In the flurry of international, national and local news, we might well wonder, where is the Lord? In the rush of heavy schedules, hectic days and anxious nights, we might well ask, where is the Lord? In our private and public lives, in our bodies, hearts and minds, we feel the worries and hopes of a waiting world, and we might well voice the question, where is the Lord? And in each circumstance, in every life, Ezekiel reminds us with his compelling verses, the Lord is here.

When we spend time with this prophecy today, we have the opportunity to feel the presence of God as we remember and reflect . . . we are Easter People . . . and the Lord is among us.

Adapted from a Favorite written on September 15, 2007. 

ARCHAEOLOGICAL STUDY BIBLE (NIV). Grand Rapids, Michigan: Zondervan, 2005. 1312. Print.

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Romans 16:17-20: Warning to Troublemakers

Thursday, February 4, 2016f8a252c28d8359617d691b379d2404e5

In this political season in the U.S., Paul’s words are worthy of our reflection time.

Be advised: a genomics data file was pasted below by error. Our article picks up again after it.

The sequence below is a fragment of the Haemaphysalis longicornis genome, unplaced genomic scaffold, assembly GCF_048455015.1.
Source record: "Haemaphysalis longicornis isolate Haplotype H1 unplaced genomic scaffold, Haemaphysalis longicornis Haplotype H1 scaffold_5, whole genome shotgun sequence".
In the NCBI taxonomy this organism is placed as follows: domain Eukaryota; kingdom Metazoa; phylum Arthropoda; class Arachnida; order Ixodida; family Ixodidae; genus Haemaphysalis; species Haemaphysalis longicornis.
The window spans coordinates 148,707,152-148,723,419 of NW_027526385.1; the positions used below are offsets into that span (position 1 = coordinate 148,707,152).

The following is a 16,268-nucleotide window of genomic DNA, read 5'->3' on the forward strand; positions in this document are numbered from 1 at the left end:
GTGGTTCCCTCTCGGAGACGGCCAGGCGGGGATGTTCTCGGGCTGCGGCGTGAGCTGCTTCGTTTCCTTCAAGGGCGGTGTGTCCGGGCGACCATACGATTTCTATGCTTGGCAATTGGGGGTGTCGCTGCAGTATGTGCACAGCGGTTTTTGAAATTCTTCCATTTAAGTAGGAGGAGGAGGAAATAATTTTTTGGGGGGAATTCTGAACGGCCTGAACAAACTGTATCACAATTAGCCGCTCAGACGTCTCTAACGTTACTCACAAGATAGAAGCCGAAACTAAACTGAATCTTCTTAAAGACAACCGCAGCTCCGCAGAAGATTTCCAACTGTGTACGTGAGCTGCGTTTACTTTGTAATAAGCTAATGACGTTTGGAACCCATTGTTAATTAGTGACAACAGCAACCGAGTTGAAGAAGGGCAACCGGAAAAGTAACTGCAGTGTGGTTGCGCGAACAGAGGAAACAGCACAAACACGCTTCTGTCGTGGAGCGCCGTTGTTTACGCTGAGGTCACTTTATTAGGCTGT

Keep a sharp eye out for those who take bits and pieces of the teaching that you learned and then use them to make trouble. Give these people a wide berth. They have no intention of living for our Master Christ. They’re only in this for what they can get out of it, and aren’t above using pious sweet talk to dupe unsuspecting innocents.

Paul’s letter to the Romans holds this little paragraph: a warning to the brethren who cause dissention and scandal contrary to the doctrine they have learned. Commentary suggests that Paul’s intent is to inoculate the growing community against the formation of factions that might lead to the fragmentation of the church.  In 1 Chronicles 28:20 David says to his son Solomon: Take charge! Take heart! Don’t be anxious or get discouraged. God, my God, is with you in this; God won’t walk off and leave you in the lurch. God’s at your side until every last detail is completed for conducting the worship of God. 

And how do we worship the Lord? When do we gather to give thanks to God?

We hear that we must go about our work without fear of any kind.

We understand that our kingdom work is more important than any other.